The legality is that there isn’t any protected right to shoot trespassers unless you are a Federal cop on a Federal installation, and even then there are rules of engagement.
That’s for crossing your property lines. If someone breaks into your house, that’s nottrespassing, that’s B & E. In most locations if you are inside the house, you have the right to protect yourself by the use of force, up to and including deadly force, against an intruder.
Most locations—but not all. Some localities have ignorant laws requiring you to flee your own home instead of shooting the intruder. This is just about the stupidest law I can think of regarding self-defense, but it is on the books in many areas of the US. The best thing you can do is call your local authorities and be brought up to speed on your area’s laws.
Almost nowhere can you shoot a property boundary trespasser, even if he’s cleaning out your barn with a U-Haul. The reasoning (sound reasoning, I might add) is that if you are inside the house, and someone is outside your house stealing your truck, you are typically in no imminent danger, thus shooting the bastard is assault, not self-defense. Now if he’s shooting at your house, that’s different. In most areas, you have no obligation to flee your home if you are being attacked within it, even if your attacker is outside, and have every right to shoot back. Just be sure to call 911 on your way to fetch your gun.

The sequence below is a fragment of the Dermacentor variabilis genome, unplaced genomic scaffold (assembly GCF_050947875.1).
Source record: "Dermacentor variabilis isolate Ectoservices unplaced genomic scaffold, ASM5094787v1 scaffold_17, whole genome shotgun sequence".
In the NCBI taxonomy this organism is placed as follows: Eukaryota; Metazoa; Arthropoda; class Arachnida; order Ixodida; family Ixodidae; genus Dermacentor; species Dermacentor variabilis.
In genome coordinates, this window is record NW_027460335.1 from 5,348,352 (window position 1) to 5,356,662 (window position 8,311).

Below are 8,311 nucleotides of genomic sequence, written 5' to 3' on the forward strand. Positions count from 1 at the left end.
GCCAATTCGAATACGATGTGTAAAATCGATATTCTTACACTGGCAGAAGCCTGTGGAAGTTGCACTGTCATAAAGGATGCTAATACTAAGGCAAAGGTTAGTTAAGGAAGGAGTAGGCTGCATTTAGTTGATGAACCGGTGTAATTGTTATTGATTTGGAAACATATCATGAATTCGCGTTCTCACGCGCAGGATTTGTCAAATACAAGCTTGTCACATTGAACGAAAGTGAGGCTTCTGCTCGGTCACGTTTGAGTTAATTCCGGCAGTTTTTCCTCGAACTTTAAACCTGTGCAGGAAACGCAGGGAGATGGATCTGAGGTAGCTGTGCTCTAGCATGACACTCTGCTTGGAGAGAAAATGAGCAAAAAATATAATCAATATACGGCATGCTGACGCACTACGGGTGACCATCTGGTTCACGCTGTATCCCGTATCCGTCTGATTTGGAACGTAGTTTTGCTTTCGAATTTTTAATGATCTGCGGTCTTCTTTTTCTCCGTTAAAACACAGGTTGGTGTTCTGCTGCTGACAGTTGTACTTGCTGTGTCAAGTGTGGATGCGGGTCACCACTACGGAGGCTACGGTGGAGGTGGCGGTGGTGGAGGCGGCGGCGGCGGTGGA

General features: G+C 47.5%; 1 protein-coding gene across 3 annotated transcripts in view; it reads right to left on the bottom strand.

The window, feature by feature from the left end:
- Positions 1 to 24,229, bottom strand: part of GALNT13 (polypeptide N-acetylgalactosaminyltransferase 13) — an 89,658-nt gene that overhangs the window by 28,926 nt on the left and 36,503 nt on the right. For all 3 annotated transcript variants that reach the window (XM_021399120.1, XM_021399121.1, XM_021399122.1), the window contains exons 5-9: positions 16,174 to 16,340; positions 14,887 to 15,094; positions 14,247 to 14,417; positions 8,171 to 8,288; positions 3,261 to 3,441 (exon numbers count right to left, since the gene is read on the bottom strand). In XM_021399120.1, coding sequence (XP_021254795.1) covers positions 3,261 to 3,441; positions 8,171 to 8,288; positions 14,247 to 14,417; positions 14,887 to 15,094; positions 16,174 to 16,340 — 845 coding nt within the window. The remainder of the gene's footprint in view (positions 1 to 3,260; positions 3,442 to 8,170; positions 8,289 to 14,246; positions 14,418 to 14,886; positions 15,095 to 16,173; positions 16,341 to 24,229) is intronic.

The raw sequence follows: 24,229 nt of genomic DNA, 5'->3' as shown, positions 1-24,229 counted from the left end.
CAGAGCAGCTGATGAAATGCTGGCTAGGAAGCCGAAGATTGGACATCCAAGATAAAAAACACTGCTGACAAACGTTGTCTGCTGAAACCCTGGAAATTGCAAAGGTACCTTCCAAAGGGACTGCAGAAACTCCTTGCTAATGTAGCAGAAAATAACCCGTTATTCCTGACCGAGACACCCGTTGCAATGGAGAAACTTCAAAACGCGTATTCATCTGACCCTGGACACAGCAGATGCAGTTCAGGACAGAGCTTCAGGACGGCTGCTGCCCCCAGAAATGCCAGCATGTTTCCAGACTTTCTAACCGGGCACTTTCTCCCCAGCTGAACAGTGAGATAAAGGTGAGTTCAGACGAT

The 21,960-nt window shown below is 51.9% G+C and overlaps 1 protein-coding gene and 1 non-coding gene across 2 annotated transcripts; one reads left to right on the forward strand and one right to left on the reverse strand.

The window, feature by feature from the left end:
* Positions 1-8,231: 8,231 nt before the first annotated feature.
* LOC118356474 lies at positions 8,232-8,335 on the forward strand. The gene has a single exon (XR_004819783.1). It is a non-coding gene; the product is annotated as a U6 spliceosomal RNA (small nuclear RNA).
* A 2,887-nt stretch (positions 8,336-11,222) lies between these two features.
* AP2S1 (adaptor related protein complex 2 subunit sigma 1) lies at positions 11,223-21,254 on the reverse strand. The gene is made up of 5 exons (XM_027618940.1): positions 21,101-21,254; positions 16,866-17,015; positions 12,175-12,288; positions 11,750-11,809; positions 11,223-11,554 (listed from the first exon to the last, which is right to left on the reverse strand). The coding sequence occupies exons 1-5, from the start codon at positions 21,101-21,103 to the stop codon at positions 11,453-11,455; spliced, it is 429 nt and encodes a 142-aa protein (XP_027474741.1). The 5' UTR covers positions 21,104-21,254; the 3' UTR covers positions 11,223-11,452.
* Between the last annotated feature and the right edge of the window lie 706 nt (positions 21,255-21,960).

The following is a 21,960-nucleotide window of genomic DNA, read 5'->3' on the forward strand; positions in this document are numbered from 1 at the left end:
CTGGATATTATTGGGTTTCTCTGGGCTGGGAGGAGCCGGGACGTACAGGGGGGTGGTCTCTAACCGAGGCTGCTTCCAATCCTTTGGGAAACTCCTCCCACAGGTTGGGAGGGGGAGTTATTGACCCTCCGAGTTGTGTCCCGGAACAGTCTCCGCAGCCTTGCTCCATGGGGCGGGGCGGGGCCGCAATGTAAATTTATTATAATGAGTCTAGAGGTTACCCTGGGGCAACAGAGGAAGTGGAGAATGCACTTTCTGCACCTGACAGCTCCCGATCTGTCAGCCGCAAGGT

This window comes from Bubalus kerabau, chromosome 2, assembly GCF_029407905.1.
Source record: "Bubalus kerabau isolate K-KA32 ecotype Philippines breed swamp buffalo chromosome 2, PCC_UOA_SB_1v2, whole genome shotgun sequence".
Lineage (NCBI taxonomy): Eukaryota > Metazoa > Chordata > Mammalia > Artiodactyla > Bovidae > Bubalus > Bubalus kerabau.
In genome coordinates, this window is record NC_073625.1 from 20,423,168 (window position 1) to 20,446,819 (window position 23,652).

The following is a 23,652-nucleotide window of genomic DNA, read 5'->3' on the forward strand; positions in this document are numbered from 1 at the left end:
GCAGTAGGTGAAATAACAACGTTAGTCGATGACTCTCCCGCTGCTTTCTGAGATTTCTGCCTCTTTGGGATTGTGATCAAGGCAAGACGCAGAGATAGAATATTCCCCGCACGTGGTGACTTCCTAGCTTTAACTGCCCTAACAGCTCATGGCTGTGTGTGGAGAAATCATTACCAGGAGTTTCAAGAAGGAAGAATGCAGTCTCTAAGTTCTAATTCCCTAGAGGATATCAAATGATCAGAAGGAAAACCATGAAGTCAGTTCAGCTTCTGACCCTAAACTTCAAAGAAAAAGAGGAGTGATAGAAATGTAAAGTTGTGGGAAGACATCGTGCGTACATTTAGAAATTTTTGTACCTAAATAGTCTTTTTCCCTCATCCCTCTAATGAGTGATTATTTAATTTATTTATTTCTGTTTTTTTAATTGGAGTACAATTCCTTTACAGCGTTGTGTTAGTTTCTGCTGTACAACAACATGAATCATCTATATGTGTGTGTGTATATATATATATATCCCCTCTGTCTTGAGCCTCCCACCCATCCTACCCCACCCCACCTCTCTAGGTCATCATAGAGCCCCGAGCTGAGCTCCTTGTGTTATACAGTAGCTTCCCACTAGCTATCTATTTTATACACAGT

You can put up the sign; I saw them all my childhood and teenage years, and I’ve even had a farmer unload some rock salt at me for boosting a watermelon from his patch 1/2-mile from his house. People think the signs are cutesie little decorations and get a good laugh from them, but the sign doesn’t alter the legal reality. Shoot a property boundary trespasser, and you’re both going to jail…and the charges against you will be the more serious.
If he’s not threatening you, you let him take the truck and call 911 first and your insurance man next.
Steve Johnson, Firearms specialist, amateur gunsmith, reloader, collector, gun law enthusiast